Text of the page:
How We Learn From The Bible
The word "expedient" appears several times in the New Testament. As a noun, it has the basic meaning of "advantage." When Jesus spoke of restrictions on divorce and remarriage, his disciples concluded: "If the case is so with a man and his wife, it is expedient (to his advantage) not to marry" - Matt. 19:10. Normally it is used to state what is best or better in decisions on what to do or not do - John 11:50; 18:4; 2 Corl 8:10, etc.
Paul wrote, "All things are lawful for me; but not all things are expedient. All things are lawful for me; but I will not be brought under the power of any" - 1 Cor. 6:12. Expediency in doing what God authorizes must always be "in the faith" of our Lord - Rev. 14:12. Nothing can be expedient that is not done in execution of what the Lord has authorized.
Since the scriptures recognize expedient actions in either doing or not doing what God authorizes, a proper application of the principle includes only things not mentioned that are advantageous in doing what the Lord commands. The authority for expedients inheres in the command they are helpful and best in carrying out.
We have learned that the Lord authorized his people to come together and break bread as a memorial to his death and suffering - Matt. 26:26-27. To the Corinthian church Paul delivered the command given by Jesus to "do this in memory of me" - 1 Cor. 11:23-24. There is an approved apostolic example that they did this "on the first day of the week" - Acts 20:7. Since they were to repeat this - 1 Cor. 11:26, and every week has a first day, it is necessarily concluded that the observance is done every first day of the week.
The time of day for observing the memorial is a matter of choice. Here is where we apply expediency. The time best suited or most appropriate is a matter of expediency. It is not definite that the church at Troas observed it late on Sunday evening. What we know is that they assembled on the first day of the week to break bread. The church in Jerusalem, on the day it came into being, "broke bread" - Acts 2:42. No time of day is indicated. It was after about 3,000 people were baptized for the remission of their sins.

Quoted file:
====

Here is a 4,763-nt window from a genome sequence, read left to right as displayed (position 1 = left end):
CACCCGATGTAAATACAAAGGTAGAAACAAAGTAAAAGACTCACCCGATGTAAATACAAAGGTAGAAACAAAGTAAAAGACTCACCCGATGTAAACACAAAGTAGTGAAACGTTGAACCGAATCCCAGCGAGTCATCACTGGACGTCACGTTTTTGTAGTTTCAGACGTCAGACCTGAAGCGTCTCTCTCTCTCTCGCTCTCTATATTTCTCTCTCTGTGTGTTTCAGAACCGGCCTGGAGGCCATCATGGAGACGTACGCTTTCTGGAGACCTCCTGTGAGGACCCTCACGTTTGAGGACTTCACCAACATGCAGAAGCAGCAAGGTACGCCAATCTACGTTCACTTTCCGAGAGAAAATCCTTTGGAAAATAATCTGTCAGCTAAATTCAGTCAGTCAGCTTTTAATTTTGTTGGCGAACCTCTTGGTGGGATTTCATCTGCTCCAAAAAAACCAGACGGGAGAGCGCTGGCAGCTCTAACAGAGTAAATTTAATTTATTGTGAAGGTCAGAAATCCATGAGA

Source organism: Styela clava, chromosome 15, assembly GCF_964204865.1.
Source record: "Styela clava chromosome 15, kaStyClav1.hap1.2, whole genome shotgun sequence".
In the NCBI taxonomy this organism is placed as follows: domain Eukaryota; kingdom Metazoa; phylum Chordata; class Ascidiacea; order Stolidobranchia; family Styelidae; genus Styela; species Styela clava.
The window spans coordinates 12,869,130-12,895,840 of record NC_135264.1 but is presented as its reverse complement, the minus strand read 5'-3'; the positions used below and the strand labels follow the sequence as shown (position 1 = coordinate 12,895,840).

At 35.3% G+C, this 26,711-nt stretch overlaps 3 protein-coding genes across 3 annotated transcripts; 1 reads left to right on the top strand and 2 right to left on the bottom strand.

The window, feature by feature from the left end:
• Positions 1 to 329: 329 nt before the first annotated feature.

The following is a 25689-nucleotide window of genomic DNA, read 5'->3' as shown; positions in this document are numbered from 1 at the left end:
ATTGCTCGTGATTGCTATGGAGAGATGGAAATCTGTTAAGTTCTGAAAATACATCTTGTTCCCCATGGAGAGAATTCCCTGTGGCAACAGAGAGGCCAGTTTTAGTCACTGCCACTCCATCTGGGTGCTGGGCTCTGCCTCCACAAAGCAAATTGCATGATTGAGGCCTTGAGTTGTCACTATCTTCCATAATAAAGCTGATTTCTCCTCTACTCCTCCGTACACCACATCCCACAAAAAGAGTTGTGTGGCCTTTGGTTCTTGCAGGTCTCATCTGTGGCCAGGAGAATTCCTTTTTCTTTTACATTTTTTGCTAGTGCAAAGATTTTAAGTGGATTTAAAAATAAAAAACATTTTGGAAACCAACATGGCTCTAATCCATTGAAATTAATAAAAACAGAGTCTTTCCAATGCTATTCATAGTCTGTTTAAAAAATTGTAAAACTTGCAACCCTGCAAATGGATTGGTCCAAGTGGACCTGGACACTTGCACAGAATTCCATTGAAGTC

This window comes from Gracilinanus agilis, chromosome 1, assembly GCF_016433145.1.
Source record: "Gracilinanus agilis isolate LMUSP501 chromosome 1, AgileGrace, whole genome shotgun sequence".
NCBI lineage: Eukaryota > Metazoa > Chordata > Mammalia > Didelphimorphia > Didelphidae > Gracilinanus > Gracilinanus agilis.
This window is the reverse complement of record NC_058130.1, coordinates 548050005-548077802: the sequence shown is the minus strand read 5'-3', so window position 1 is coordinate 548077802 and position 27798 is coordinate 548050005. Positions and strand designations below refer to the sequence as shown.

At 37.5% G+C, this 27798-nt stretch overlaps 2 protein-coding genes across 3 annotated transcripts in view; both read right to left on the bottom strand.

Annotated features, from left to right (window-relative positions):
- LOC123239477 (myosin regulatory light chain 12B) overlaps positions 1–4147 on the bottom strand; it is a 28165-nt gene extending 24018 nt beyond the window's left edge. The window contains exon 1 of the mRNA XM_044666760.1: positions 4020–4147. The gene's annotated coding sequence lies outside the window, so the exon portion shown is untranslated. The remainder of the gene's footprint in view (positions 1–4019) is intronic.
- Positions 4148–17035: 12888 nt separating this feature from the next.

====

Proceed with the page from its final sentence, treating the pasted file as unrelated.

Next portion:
That the church at Troas came together "to break bread." We can safely conclude they did so. When they did it is not relevant. It may have been expedient for some in the early church to meet early in the morning. Some of them were owned by slave masters who expected them to go to work on Sunday. It makes no difference what time the church observes the Lord's Supper as long as it is done on the first day of the week.
The command given to the church to teach is exemplified by the words of Paul to the church at Thessalonica. He commended them in that, "from you hath sounded forth the word of the Lord, not only in Macedonia and Achaia, but in every place your faith to God-ward is gone forth; so that we need not to speak anything" - 1 Thess 1:8. "Every place" is all inclusive. There is no specific day to which the congregation of Christ's people are limited in teaching.
In discussion with those who believe all teaching done by a local church must be confined to "one undivided assembly," it has been countered that there is no wrong place to teach the Bible. If so, where would it be? The early church did it in a Jewish temple. Paul did it in their synagogues and schools. A local congregation may choose to have separate Bible classes any time or any day. So long as nothing but truth is taught, so long as the result of the local church's action is simply teaching, any method of teaching is an authorized expedient.
There are specific methods God has given. God specifies that those with the capacity of hearing, believing, and repenting of their sins are the only ones who are subjects of water baptism. There is no authority to baptize infants or those who cannot reason. Therefore sprinkling or pouring water on a candidate cannot be expedient.
The only music mentioned in connection with New Testament worship is vocal music -- singing - Eph. 5:19; Col. 3:16; 1 Cor. 15:15-16; Rom. 15:9; Heb. 2:12; James 5:13. The use of song books adds nothing to the authorized action, singing. Whatever is done when a congregation sings together, when the result is nothing but singing, whatever is used to assist in the singing comes under the authority to sing.
By Dudley Ross Spears
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